Caroline the Squirrel

June 20, 2008

Monster Coaster turns 30

roller coaster rideThe Loch Ness Monster at Busch Gardens Williamsburg is celebrating her 30th anniversary. I was surprised to learn that because I remember when the monster was born... there were dramatic commercials telling you to experience it.

Yet until today I never did. It wasn't all that bad... but shortly after I snapped the picture on the right, I put my camera down and shut my eyes.

June 19, 2008

The Visit to Holy Cross Abbey

These are a few pictures of our class at the monastery near Berryville. We were studying the Battle of Cool Spring (mentioned previously).

After Dr. Poland described the battle, we took a break and visited the abbey's shop, which carries a book about the battle as well as religious books, fruitcakes, and truffles.

Windmills on the ridge???

Our view is under threat! A proposal has been made to put up over 100 wind turbines in George Washington National Forest. They would be huge: 440 feet tall!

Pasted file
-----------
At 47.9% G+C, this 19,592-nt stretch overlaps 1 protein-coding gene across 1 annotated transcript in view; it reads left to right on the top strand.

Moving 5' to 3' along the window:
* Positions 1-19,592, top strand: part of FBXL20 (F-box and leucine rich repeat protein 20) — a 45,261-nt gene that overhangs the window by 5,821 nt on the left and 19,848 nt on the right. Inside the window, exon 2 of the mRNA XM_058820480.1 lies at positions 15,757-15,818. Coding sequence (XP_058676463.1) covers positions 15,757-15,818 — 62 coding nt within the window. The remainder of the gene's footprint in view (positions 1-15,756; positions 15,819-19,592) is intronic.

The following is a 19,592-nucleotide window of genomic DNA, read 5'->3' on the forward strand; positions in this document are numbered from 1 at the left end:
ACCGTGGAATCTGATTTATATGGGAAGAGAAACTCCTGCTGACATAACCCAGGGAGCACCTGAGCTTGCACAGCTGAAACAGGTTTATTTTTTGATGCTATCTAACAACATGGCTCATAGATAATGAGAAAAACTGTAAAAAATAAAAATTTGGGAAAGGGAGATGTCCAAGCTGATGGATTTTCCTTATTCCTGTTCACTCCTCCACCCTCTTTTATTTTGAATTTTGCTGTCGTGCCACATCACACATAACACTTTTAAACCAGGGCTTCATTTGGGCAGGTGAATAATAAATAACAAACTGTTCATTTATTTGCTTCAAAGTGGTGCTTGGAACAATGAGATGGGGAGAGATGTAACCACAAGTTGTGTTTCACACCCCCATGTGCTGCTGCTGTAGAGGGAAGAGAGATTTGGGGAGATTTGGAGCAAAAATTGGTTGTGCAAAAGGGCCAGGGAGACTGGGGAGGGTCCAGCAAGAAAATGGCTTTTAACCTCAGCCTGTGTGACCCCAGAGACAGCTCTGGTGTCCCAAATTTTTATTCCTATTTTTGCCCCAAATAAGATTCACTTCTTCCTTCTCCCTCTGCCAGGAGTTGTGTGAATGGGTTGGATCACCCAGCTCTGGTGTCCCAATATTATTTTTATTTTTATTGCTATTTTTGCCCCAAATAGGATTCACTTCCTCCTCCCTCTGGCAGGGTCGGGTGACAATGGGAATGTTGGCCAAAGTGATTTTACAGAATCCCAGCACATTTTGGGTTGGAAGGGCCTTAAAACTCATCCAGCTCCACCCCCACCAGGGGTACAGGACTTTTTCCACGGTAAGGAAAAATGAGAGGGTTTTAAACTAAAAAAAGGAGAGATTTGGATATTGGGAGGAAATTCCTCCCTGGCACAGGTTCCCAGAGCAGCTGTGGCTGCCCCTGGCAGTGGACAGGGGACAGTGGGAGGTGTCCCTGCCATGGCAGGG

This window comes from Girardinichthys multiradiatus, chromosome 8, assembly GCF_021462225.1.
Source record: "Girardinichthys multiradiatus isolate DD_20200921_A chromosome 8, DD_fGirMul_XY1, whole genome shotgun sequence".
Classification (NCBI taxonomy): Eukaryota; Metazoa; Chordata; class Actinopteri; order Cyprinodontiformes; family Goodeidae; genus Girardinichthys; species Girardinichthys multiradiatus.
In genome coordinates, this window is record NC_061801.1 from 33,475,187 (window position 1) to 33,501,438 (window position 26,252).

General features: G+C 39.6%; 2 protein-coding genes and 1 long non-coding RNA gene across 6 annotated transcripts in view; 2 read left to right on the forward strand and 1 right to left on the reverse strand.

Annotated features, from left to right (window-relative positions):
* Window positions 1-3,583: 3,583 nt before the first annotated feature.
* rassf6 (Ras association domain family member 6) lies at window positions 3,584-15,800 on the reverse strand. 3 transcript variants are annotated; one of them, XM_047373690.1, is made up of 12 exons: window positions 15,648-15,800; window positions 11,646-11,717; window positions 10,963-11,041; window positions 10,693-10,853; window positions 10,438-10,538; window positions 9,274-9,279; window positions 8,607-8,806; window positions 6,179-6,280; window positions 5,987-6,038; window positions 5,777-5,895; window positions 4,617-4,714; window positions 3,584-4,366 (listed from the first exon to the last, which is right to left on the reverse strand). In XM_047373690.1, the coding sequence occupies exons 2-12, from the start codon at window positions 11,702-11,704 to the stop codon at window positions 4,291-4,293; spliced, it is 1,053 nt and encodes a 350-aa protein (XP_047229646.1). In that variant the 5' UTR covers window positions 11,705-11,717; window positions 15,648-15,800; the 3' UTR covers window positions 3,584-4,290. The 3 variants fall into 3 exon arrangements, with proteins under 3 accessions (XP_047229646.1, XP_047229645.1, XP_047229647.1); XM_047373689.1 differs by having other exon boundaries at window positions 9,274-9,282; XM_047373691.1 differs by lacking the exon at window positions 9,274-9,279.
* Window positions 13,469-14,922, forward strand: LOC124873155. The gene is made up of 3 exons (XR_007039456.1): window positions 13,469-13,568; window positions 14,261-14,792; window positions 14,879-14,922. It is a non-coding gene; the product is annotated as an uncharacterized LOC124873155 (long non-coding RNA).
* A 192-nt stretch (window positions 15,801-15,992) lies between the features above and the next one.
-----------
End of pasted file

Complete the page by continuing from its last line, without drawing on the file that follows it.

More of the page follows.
I understand each one would require much clearing of forest and the building of a substantial road. Obviously this will have an environmental impact on the forest, plus giant windmills can be hard on bats and birds.

For details see the Virginia Wind website, which is the work of ecologists Rick Webb and Daniel Boone. (Really.)

Red Bud Run

Those who were on the Third Winchester Field Trip may recall that troops had to cross Red Bud Run. Click the arrow to see how it looks today.

June 18, 2008

Website progress

I've posted draft pages of the Trevilians Station and Piedmont Battlefield Tour on my Civil War Field Trips website. The pictures and format are there.  Take a look!

June 17, 2008

Linda at age 11

This is me at age 11. That was a long time ago.

Sometimes I feel my age. I have an old sacroiliac injury that has been causing me trouble. This morning it felt like burning in my right hip and lower back; then sharp pains started shooting down the back of my right leg. I called the chiropractor's office and they said Dr. MacDonald could see me at 11:20.